Penguins are getting lost off the coast of Argentina. They have
been washing up on the shores of Brazil in record numbers, and a
stunned population doesn't exactly know what to do with them all,
It's funny that the Linux community is treated in much the same
way when the 'L-word' is brought up in a board room, or in any IT
planning session, or, well, at Thanksgiving Dinner. No, really - a
relative asked me about it last Thursday at dinner. I found that
it's pretty hard to discuss the GPL in layman's terms, and why you
can copy Linux without actually "pirating" it, all through a
mouthful of stuffing...
Preconceptions abound (as they certainly do in the story linked
above), and Linux often gets shunted (immediately, too!) into one
or two duties, its diversity and flexibility often ignored in favor
of the stereotype.
Example: How many people out there have heard "Linux" and
"Apache" spoken within mere moments of each other? Raise your
Umm, on second thought, keep your hands down - that's a lot of
armpits getting a sudden rush of air, and I'd rather not be
responsible for the results, thank you.
On the other hand, I mention chaining MySQL to PHP as a viable
solution (for students hitting our web site looking for grades and
assignments, say...) and the IT director goes apoplectic, spitting
out fear-based security scenarios that would give J. Edgar Hoover's
corpse a cold sweat. (The director is a "Border Manager forever!"
kind of guy though, so I almost expect that from him. It was even
funnier when I mentioned Linux and a few very decent tools from
Freshmeat as a possible replacement for an old A/S-400 based school
financials program that we used to have.) I'm fairly sure that I'm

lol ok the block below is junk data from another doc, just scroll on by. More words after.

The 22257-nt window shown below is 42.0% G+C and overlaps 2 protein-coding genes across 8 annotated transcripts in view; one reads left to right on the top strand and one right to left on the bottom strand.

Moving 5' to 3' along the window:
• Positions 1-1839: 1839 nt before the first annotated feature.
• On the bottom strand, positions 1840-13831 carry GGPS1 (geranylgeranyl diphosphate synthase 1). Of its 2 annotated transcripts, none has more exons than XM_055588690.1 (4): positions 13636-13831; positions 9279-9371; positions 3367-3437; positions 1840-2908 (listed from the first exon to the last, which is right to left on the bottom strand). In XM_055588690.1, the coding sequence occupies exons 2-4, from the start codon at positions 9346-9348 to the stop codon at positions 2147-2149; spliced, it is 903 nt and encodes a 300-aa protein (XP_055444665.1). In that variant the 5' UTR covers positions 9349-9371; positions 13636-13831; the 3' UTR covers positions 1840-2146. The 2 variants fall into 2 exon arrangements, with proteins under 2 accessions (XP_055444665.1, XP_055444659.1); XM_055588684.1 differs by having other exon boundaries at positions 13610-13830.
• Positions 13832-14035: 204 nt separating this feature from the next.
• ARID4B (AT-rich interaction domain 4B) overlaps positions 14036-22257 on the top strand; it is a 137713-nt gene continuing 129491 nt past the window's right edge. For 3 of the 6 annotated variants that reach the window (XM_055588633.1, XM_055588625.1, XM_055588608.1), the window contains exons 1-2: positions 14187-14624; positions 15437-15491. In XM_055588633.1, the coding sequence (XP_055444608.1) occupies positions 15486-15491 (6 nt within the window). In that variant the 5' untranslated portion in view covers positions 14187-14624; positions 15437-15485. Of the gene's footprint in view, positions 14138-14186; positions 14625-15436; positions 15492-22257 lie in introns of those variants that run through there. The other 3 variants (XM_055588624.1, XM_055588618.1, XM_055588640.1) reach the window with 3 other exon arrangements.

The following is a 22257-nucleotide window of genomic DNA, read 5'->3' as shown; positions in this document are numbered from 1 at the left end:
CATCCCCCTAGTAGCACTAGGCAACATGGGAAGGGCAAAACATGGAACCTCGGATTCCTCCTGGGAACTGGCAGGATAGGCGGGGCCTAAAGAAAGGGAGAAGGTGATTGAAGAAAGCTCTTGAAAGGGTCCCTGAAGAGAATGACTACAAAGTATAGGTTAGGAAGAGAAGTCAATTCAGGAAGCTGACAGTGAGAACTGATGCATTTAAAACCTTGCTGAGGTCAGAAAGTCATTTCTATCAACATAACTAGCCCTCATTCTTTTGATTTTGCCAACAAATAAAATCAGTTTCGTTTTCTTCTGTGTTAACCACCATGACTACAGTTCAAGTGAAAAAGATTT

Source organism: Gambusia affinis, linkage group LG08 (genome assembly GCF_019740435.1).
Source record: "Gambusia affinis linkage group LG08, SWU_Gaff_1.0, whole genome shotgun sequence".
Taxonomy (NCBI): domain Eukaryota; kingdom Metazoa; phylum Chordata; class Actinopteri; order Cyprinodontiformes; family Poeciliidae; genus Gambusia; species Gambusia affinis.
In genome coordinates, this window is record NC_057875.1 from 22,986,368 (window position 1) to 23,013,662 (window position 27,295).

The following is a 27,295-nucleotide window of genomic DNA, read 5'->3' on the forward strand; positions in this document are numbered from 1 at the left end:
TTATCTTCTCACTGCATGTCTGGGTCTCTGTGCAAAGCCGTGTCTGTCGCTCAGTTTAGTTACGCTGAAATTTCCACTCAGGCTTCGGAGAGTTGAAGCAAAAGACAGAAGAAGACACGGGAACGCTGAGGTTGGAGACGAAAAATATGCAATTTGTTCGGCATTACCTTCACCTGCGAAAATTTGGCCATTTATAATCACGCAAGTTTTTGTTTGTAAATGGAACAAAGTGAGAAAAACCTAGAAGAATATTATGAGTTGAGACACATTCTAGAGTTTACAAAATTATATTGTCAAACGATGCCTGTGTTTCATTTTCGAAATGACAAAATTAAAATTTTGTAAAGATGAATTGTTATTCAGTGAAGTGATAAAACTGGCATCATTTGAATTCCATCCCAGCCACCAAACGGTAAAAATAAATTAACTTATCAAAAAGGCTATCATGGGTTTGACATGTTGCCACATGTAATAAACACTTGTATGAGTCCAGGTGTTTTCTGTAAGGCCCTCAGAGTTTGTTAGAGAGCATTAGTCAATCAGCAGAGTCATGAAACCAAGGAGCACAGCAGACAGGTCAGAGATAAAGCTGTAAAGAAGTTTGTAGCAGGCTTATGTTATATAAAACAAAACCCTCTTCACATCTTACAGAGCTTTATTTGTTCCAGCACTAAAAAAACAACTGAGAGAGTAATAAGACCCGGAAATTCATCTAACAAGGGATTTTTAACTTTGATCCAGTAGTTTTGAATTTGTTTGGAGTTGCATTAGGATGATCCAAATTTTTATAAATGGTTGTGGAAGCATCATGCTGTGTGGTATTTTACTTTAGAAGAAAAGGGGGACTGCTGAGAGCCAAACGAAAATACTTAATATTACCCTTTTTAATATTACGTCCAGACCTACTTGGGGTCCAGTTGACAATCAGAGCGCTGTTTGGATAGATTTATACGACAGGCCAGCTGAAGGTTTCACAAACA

not the only one who has seen an IT director's forehead veins go
into hydraulic mode. Fortunately, the revolution of thought
continues, with a few very well-placed operatives within his own
depar - umm, perhaps I ought to stop there.
But, let's get back to the story.
Like these lost little penguins, Linux finds itself popping up
in the strangest places, and at the strangest times (I mean, if I
were one of these birds, I'd have had at least enough sense to show
up sometime around Carnivale...) Who would have ever thought two
years ago that Linux had any sort of future in, say, embedded
systems, let alone the bazillion other potential uses people keep
thinking up for it? (Me, I'm actually scared stiff that a relative
or friend is going to drag their brand new microwave oven up to my
house and demand that I fix it, simply because they heard that the
manufacturer used Linux in it. At the rate the embedded industry is
going, I've already looked into the cost of having a concertina
wire fence installed around my house and getting a few rabid pit
bulls to roam around inside of that fence.)
But I'm running off on a multitude of tangents, here - let's get
back to the meat of this whole spiel. As I read the story, I
thought a bit about how the little symbol of our little OS tends to
find and do things that everyone previously thought to be
impossible; much like the OS itself, no? I also believe that like
the birds in question, we're always going to come across people
who, conditioned by the Windows3.1/95/98/2k/NT/CE/ME/XYZ school of
thought, will always assume mostly mundane and outright limited
things about the OS and those of us who enjoy and use it. I for one
do not want to be stuck in someone's refrigerator. (Cerveza or no
cerveza, I ain't going in there!)
The moral of both the abcnews.com story and my opinionating are
pretty much the same here: So long as misinformation and
stereotyping abound, it will take those of us who know better to
kindly (and gently) inform and educate others about the care and
feeding of our little friend, be it feathered or wired.
Of course, I could be wrong, and the real moral is something
else - something like: "Maybe we ought to have a world-wide Linux
Conference in Rio during Carnivale... whoo-hoo!") But then again,
signs from above are always open to interpretation, aren't
Regards to all,
TJ Miller, Jr.
For the curious: I am a vocational teacher in the Utah public
vocational school system. I merely educate, advise, and in general
make a total nuisance out of myself every time I'm dragged into
anyone else's meetings. I teach the Microsoft MCSE track, the Sair
Linux LCA track, Systems administration classes of almost all
description, and Linux/Unix concepts in general. Previously, I
actually was a sysadmin and field service technician for FDCS,
which was formerly a division of Ford Motor Company.
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